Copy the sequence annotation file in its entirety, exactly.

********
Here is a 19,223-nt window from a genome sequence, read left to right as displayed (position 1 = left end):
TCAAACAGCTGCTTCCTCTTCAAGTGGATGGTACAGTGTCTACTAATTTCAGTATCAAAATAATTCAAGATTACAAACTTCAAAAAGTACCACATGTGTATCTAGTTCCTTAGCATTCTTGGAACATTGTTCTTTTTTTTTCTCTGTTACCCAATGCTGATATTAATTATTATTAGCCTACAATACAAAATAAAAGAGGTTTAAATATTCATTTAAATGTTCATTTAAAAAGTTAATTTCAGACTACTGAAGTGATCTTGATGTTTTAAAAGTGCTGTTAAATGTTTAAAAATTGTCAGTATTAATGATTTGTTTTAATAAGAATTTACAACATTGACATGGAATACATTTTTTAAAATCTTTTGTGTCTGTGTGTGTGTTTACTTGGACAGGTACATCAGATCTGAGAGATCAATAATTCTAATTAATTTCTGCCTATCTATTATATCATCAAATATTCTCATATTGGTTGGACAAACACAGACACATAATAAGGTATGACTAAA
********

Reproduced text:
Here is a 19,223-nt window from a genome sequence, read left to right as displayed (position 1 = left end):
TCAAACAGCTGCTTCCTCTTCAAGTGGATGGTACAGTGTCTACTAATTTCAGTATCAAAATAATTCAAGATTACAAACTTCAAAAAGTACCACATGTGTATCTAGTTCCTTAGCATTCTTGGAACATTGTTCTTTTTTTTTCTCTGTTACCCAATGCTGATATTAATTATTATTAGCCTACAATACAAAATAAAAGAGGTTTAAATATTCATTTAAATGTTCATTTAAAAAGTTAATTTCAGACTACTGAAGTGATCTTGATGTTTTAAAAGTGCTGTTAAATGTTTAAAAATTGTCAGTATTAATGATTTGTTTTAATAAGAATTTACAACATTGACATGGAATACATTTTTTAAAATCTTTTGTGTCTGTGTGTGTGTTTACTTGGACAGGTACATCAGATCTGAGAGATCAATAATTCTAATTAATTTCTGCCTATCTATTATATCATCAAATATTCTCATATTGGTTGGACAAACACAGACACATAATAAGGTATGACTAAA